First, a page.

On the other hand, in the jurisprudential context, the legal conformation of this right – which was classified as the right to informational self-determination – originates in a ruling issued by the German Federal Constitutional Court in 1983, declaring the unconstitutionality of a law that regulated the demographic census process at that time. In contrast, Chilean jurisprudence was particularly late in the configuration of the right to the protection of personal data, since its first approximation occurred in 1995, when the Constitutional Court linked it, precisely, to the protection of privacy.

It is true that the right to privacy constitutes an important, if not essential, antecedent in terms of the formation of the right that is the object of our study; however, this does not mean that both should be confused, an issue that in its moment sparked countless debates. Some authors, for example, stated that the right to the protection of personal data constituted a form of manifestation of the particular characteristics that the right to privacy acquires in the computer age, denying the autonomy that it is possible to attribute to it today.

From our perspective, and as the Spanish Constitutional Court was responsible for announcing at the beginning of this century, two fundamental rights closely linked to each other, as well as clearly differentiated, coexist in our legal system: the right to privacy and the right to the protection of personal data. With the first, the confidentiality of the information related to an individual is protected, while with the second the proper use of the information related to a subject is guaranteed, once it has been revealed to a third party, since the confessed data It is therefore not public and, consequently, cannot circulate freely.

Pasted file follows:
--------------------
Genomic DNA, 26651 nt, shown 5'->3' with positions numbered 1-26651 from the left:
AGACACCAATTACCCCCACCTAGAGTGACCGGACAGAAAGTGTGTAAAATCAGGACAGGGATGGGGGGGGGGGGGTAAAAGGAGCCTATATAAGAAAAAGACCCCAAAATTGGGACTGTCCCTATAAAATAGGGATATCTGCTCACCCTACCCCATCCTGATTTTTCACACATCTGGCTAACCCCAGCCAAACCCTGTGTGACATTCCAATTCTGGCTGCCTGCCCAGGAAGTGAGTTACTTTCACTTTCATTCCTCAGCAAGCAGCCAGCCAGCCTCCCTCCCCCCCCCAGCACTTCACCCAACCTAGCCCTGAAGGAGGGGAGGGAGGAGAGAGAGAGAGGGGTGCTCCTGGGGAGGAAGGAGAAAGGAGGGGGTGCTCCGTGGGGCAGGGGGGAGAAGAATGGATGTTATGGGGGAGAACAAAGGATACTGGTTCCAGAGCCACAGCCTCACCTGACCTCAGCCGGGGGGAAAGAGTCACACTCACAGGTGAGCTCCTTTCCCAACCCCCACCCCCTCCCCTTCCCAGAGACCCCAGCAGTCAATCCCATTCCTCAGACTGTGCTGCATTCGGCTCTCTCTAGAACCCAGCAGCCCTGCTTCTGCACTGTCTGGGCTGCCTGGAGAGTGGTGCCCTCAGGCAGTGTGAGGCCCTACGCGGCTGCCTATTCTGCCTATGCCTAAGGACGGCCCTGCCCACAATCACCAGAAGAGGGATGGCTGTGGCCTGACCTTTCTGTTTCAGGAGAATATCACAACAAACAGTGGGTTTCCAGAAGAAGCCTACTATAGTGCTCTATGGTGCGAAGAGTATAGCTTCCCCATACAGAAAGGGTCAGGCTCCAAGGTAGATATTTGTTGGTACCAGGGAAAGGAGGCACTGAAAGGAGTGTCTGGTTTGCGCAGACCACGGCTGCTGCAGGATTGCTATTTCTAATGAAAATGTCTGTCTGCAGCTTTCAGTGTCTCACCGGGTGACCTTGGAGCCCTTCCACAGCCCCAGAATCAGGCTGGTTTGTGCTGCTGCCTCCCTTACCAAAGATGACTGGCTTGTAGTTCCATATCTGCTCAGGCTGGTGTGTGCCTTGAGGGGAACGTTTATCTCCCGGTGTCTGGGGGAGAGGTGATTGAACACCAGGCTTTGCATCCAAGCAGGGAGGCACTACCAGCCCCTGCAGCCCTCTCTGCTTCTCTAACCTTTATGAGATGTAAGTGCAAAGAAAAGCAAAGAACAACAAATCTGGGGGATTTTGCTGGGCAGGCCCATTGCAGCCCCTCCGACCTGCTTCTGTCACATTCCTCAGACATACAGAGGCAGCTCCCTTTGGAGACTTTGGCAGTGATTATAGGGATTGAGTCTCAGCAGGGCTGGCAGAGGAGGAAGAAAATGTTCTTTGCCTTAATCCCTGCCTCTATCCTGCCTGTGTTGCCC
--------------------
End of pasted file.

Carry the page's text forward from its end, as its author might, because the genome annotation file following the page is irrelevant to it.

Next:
Thus, the legal power to have and control at all times the use and traffic of this information belongs entirely to its owner. In other words, the fundamental right to data protection does not constitute a right to secrecy or confidentiality, but rather a power to govern its publicity. In this way, while the right to privacy would be a power of exclusion, the right to protection of personal data is consecrated, instead, as one of disposition.

In accordance with what was stated  above , the latter seems to be the position finally adopted by the Chilean Constitution. In this regard, it is worth remembering that the Organization for Economic Cooperation and Development (OECD) pointed out, in 2015, that our country was in compliance with its personal data protection regulations, pointing out that among its member states, only Chile and Turkey had not yet perfected their legislation on the matter.

On this level, the reform of article 19 number 4 of the constitutional text was framed, which since June 16, 2018 has assured all people “ respect and protection of private life and the honor of the person and their family.” , and also, the protection of your personal data “, adding that ” the treatment and protection of these data will be carried out in the manner and conditions determined by the law .”

As can be seen, the new wording of the Chilean fundamental norm now enshrines the right to the protection of personal data in an autonomous and differentiated manner, a trend adopted for several years by the fundamental charters of other countries in Europe and Latin America, with Chile joining the this majority trend.